Cash-strapped Birmingham authority spent funds to get public behind controversial scheme
Birmingham City Council has been criticised for splashing out almost £30,000 on trying to persuade residents wheelie bins are a winner.
And critics have asked, ‘what’s the point?’ Most Brummies will get the bins whether they like it or not.
The council’s fleet and waste management department has even hired a crisis media management consultant to combat criticism from opposition councillors and residents.
Fleet and waste management secured a £30 million government grant to introduce wheelie bins and bring the city’s refuse service into the 21st century.
The first two areas, Brandwood and Harborne wards, received their bins this month.
But with only five per cent of the city covered so far, an opposition councillor fears the publicity bill could spiral as the scheme is widened.
Tory bins spokeswoman Coun Deirdre Alden (Edgbaston) said: “At a time of economic hardship, for the council to spend nearly £30,000 publicising something which is going to happen anyway, will seem to many hard-stretched Brummies to be an extravagant waste of tax-payers’ money.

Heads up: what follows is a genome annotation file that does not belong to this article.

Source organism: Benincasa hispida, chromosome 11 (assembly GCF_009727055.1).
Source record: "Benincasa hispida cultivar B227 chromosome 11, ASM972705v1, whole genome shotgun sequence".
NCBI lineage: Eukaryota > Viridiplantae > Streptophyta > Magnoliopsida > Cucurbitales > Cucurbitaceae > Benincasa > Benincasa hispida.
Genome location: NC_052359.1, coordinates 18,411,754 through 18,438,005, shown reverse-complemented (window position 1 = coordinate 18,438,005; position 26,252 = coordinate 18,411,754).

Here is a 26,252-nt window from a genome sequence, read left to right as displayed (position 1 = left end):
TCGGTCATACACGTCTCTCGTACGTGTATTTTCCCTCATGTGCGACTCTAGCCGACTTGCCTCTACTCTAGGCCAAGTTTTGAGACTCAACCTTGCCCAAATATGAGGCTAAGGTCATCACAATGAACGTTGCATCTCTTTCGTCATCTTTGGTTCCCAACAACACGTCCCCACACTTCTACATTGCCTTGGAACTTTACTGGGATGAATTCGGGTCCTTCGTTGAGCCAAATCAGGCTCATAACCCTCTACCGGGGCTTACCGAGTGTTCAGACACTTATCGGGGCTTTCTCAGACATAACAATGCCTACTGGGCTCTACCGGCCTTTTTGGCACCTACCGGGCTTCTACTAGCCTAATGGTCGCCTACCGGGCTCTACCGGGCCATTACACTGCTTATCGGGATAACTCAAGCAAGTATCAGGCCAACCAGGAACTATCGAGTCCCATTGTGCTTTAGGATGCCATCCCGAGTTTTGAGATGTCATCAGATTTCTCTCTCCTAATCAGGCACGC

“I notice that one of the companies used, Dyson Media, specialise in ‘crisis media advice to high profile individuals and blue-chip organisations’.
“At a time when basic services such as blacks bags have been axed, and leisure centres are threatened with closure by Labour, I do not believe it is a good use of tax-payers’ money for the Labour Council to try to generate some good publicity for their unpopular wheelie bin scheme.”
In an official written question, Coun Alden was told that £29,206 had been paid to outside organisations for publicity and marketing including Service Birmingham, Amey and Dyson media, which is headed by former Birmingham Mail editor Steve Dyson.
Cabinet member responsible for wheelie bins, James McKay (Lab, Harborne), said that the changes were always intended to involve a publicity campaign, both through the media and door to door leaflets.
He added: “In addition to city-wide campaigns, significant communications have taken place in the two pilot wards of Brandwood and Harborne to ensure that residents are aware of the changes and how to use the new services.
“There is a substantial budget provision within the £30m awarded by DCLG to undertake these promotional activities and the expenditure to date is well within the overall budget envelope.”
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